Inside The Niceguys' Dark, Earth-Shattering James Kelley Listening Party
Photos by Marco Torres
Monday night in front of a small gathering of hand-picked compatriots and friends, The Niceguys allowed their recording home of Wire Road Studios to turn into an open house. The multi-million dollar recording palace rolled out its carpet complete with television sets, dining areas and a patio just for the Houston foursome who just repeated as Houston Press Music Award winner for "Best Rap Group."
"This feels like our real debut album," said resident Niceguys producer Free, clad in his usual high socks and shorts. "We want people to keep guessing how the album sounds to them."
The night was for James Kelley, the group's much-publicized EP turned full-fledged sophomore album and for the man himself who, as inconspicuous as he is, relishes the fact that his inherited family of a kid from New York City, two from Dallas and Beaumont, and a resident Chopstar came together and created synergy under his roof.
After being welcomed in personally by Free and helped to plenty of finger food of Italian sausage rolls, barbecue wings and other tasty pleasantries, the school of fish who had heard only brief singles from JK were huddled into the main sound room.
Playful jokers and serious musicians all in the same frame, the session was primarily handled by Yves, the group's emcee and most notable face, considering his voice is the prevalent one on the majority of the tracks. He cracked jokes, remarked on how the first time Free got drunk wound up becoming a single of its own, how two guest features asked to pay but he turned them down (kidding), how he makes constant "NYC but I'm in Houston" references and more, truly in a purely anecdotal mood throughout.
Some interesting quirks that separate James Kelley from The Show:
It's Darker: From the opening rattle that is "War Eagle" on to "Magick," the crew refuses to let their foot off of the neck of the listener. Spaced-out and expansive, Cristolph and Free have obviously taken their production cues from the soundtracks and soundscapes that litter every other form of media not restricted to rap.
True, Free's love for boom bap and easy to catch beat-boxing moments are still there, but he and Cristolph have been sharing a batch of drugs you can't even describe to craft these tracks. There is no album from Houston sounding like this, not as luxurious or grimy and not as stacked.
It's almost as if they played reverse Jenga with every track, even those taken from when the group still called the Moody Towers at UH their home and built upon them for this exact album.
"War Eagle" is like taking Auburn's fight song and giving it a Molly, a bottle of Jagermeister and telling it to go out and win one. "Ain't Life Grand" came with an anecdote from Yves about the song being created around a track Cristolph gave him on 4/20 with sneaky 808s and floor-rattling vibes and this was sequenced before "Ari Gold."
Slim Thug and Bun B Make Cameos: Yes, JK actually has rap features. Which also means, someone actually found a way to wrestle control from Yves on the microphone.
Not saying that's a terrible thing, because in all honesty he's one of the best in Houston if not one of the more underrated rappers in the country. For his lone production credit on the album, DJ Candlestick gives us his best Pharrell circa 2007, using heavy percussions to reel Thugga and newcomer Melanie in on "Married To The Mob."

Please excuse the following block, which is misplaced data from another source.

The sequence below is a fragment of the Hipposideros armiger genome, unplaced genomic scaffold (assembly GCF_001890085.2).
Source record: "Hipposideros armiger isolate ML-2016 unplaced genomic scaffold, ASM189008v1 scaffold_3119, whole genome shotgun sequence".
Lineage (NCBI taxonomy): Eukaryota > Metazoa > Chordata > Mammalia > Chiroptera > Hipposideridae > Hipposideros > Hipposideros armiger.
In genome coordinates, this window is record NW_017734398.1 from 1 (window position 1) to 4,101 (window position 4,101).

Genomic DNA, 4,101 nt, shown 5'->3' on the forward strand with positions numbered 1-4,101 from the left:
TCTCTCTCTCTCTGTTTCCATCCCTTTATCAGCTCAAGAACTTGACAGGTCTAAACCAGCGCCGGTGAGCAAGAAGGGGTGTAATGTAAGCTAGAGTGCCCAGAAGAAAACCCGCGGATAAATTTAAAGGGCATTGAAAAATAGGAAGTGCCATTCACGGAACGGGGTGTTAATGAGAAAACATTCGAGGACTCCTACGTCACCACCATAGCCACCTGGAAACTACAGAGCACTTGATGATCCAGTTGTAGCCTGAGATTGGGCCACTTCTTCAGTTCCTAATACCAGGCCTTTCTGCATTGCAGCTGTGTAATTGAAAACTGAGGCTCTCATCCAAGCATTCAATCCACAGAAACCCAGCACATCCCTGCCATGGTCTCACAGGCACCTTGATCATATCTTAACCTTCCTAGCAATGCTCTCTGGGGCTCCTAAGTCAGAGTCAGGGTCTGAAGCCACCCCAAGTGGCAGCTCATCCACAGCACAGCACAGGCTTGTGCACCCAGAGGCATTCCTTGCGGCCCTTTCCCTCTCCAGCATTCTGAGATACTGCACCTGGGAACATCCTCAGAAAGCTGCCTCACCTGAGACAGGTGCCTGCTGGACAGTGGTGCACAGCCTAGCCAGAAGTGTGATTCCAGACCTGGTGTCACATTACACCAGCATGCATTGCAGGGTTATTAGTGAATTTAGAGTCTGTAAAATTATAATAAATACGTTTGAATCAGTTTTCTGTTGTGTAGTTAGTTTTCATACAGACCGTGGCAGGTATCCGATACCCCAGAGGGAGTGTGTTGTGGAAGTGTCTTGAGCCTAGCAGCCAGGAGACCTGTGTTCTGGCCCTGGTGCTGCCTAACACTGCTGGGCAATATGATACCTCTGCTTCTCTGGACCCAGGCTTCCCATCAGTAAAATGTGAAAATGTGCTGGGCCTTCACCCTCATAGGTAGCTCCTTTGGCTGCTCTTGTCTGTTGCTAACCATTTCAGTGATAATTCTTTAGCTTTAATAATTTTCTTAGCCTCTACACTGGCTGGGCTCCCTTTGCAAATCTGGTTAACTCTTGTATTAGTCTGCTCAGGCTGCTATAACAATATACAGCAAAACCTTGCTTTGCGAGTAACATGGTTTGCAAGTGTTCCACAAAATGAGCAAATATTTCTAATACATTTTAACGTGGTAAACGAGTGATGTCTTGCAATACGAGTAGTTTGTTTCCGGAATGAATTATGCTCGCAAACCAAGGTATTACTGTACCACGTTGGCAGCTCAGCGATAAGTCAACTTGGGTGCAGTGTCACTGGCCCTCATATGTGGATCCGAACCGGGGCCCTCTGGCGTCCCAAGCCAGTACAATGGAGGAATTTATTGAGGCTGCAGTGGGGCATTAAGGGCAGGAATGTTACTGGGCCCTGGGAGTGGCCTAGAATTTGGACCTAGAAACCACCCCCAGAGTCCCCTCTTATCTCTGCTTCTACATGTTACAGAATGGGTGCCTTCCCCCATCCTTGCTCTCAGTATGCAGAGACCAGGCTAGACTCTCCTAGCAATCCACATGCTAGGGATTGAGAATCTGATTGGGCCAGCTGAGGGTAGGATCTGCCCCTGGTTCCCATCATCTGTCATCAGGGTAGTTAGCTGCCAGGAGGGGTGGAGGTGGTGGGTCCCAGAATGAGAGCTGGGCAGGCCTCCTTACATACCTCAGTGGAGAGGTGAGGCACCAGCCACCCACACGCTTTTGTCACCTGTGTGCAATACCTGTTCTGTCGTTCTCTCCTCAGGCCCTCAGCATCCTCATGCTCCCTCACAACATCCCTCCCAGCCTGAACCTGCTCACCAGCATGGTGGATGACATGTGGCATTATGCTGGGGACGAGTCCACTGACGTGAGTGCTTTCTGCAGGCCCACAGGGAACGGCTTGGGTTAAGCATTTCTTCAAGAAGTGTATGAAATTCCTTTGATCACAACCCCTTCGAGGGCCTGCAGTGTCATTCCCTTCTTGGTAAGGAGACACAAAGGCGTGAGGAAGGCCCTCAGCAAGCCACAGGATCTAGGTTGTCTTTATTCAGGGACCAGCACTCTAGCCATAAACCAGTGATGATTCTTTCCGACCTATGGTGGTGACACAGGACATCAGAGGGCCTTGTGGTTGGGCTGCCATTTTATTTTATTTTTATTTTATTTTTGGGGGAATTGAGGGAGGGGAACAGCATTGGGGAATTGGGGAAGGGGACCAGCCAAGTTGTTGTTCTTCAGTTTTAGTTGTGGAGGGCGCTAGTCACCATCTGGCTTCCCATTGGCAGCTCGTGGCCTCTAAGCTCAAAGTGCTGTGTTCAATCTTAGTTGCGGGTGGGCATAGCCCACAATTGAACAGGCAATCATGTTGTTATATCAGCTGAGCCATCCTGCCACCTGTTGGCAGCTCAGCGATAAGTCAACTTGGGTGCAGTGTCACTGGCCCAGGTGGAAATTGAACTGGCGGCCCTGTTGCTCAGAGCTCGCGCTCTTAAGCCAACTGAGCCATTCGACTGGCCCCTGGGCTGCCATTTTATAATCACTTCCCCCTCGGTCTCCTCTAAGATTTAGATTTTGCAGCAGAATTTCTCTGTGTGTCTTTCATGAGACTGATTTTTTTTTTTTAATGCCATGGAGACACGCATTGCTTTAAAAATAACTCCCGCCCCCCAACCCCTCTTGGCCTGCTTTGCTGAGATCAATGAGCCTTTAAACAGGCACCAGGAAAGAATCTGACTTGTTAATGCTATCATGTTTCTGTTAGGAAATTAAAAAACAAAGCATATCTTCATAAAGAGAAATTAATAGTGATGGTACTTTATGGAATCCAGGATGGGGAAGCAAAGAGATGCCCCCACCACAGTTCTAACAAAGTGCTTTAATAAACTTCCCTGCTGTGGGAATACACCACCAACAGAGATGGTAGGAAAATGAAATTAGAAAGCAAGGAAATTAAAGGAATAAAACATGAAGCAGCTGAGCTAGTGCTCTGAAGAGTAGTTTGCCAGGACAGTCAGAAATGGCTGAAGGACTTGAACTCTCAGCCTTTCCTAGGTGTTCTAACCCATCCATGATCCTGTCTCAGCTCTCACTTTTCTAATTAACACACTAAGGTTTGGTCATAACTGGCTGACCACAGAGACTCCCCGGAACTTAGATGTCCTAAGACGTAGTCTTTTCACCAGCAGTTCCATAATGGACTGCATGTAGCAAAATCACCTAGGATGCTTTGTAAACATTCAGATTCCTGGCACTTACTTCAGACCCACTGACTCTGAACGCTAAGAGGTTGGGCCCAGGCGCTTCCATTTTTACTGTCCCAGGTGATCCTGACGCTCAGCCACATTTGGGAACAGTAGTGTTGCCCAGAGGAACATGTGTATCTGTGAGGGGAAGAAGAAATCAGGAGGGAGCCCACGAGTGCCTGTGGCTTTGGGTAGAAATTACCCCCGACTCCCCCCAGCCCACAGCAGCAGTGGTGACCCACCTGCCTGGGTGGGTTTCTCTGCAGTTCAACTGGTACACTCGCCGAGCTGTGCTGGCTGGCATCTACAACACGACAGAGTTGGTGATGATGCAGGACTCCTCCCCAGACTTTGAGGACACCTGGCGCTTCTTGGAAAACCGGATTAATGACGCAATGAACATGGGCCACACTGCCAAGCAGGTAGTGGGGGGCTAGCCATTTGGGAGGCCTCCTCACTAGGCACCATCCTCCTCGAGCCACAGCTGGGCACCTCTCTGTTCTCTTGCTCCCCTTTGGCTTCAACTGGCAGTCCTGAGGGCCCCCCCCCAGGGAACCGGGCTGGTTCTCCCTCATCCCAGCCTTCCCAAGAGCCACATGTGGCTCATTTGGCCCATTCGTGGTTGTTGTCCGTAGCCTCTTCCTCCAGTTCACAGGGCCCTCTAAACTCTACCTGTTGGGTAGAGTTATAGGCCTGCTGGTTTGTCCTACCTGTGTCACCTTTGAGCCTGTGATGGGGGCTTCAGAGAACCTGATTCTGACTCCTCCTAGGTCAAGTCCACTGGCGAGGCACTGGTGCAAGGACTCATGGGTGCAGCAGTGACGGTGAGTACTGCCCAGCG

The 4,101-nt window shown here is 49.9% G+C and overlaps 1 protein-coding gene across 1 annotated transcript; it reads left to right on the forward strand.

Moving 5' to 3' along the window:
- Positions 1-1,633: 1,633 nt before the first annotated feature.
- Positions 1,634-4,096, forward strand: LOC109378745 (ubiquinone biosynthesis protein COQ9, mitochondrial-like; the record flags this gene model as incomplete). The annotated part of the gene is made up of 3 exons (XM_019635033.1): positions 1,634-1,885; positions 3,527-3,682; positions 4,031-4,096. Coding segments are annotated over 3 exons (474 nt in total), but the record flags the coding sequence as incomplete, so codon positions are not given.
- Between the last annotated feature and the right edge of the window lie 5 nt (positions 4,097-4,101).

If you ever wanted a sense of how that Skateboard P/Thug Boss partnership would have worked in 2012, here's your evidence. Also, the hardhittingslapyourgoddamnface remix to "Ari Gold" is here with Bun B. I'd still argue that this is the Trill OG's best verse of 2012 in a year where he's delivered plenty good ones.
Concepts, Concepts, Concepts: Hazy Ray puts their two cents in on "Thinkin Big" which feels like New Orleans jazz decided to wash itself in the ambition and drive of NYC, "Right Hook" lists off some of the greatest righties in boxing history, and "Never End" is Yves most personal relationship record.
If "Things Ain't The Same" was radio-ready from the chorus, "Never End" sprawls out with Nick Greer behind the piano keys playing Kelley's favorite chords to the right pitch. Each section of tracks in four-piece blocks gets separated by "Interludes" by Free, calming elevator music that sometimes may mistake itself for leftovers from Frank Ocean's channel ORANGE release.
The album's spontaneous highlight may not even truly make the album. Once Yves finished telling stories and setting up every single song with an anecdote to be met with laughs and twirled with remembrance from the other Niceguys, Cristolph pulled out his iPad and played a low-fi creation entitled "1996."
It's part drunken freestyle, part ode to the Southside sessions where a beat would play and the best lines to elicit the loudest response were the benchmark. Two casual flips of Kool & the Gang's "Summer Madness" and Dr. Dre's "Bitches Ain't Shit" twist together to give Cristolph and Yves room to breathe and be completely enduring to one another.
James Kelley drops for public release on September 11 and if "Excelseior," the self-described soundtrack of Bane breaking Batman's back in The Dark Knight Rises, is its conclusion, The Niceguys will have solidified themselves as not only great hosts but musicians. Especially ones who know how to pick out good Jack Daniel's and wings.
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